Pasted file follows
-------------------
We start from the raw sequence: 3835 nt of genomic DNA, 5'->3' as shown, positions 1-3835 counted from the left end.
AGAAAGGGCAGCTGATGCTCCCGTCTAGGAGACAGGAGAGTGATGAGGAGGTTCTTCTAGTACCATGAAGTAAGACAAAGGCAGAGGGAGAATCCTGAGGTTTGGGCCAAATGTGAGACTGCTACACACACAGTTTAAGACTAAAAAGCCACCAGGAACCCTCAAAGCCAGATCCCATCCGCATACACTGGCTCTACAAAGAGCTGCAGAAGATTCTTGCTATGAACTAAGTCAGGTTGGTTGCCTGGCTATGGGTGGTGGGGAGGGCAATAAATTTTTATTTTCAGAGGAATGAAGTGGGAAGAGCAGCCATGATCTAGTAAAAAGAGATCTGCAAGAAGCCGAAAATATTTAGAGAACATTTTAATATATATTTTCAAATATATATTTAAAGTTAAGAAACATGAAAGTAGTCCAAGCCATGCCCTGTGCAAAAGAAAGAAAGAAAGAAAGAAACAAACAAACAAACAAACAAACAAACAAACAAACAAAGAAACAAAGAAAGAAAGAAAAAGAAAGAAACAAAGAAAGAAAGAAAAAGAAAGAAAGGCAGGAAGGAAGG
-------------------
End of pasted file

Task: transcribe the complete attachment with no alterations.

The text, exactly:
We start from the raw sequence: 3835 nt of genomic DNA, 5'->3' as shown, positions 1-3835 counted from the left end.
AGAAAGGGCAGCTGATGCTCCCGTCTAGGAGACAGGAGAGTGATGAGGAGGTTCTTCTAGTACCATGAAGTAAGACAAAGGCAGAGGGAGAATCCTGAGGTTTGGGCCAAATGTGAGACTGCTACACACACAGTTTAAGACTAAAAAGCCACCAGGAACCCTCAAAGCCAGATCCCATCCGCATACACTGGCTCTACAAAGAGCTGCAGAAGATTCTTGCTATGAACTAAGTCAGGTTGGTTGCCTGGCTATGGGTGGTGGGGAGGGCAATAAATTTTTATTTTCAGAGGAATGAAGTGGGAAGAGCAGCCATGATCTAGTAAAAAGAGATCTGCAAGAAGCCGAAAATATTTAGAGAACATTTTAATATATATTTTCAAATATATATTTAAAGTTAAGAAACATGAAAGTAGTCCAAGCCATGCCCTGTGCAAAAGAAAGAAAGAAAGAAAGAAACAAACAAACAAACAAACAAACAAACAAACAAACAAAGAAACAAAGAAAGAAAGAAAAAGAAAGAAACAAAGAAAGAAAGAAAAAGAAAGAAAGGCAGGAAGGAAGG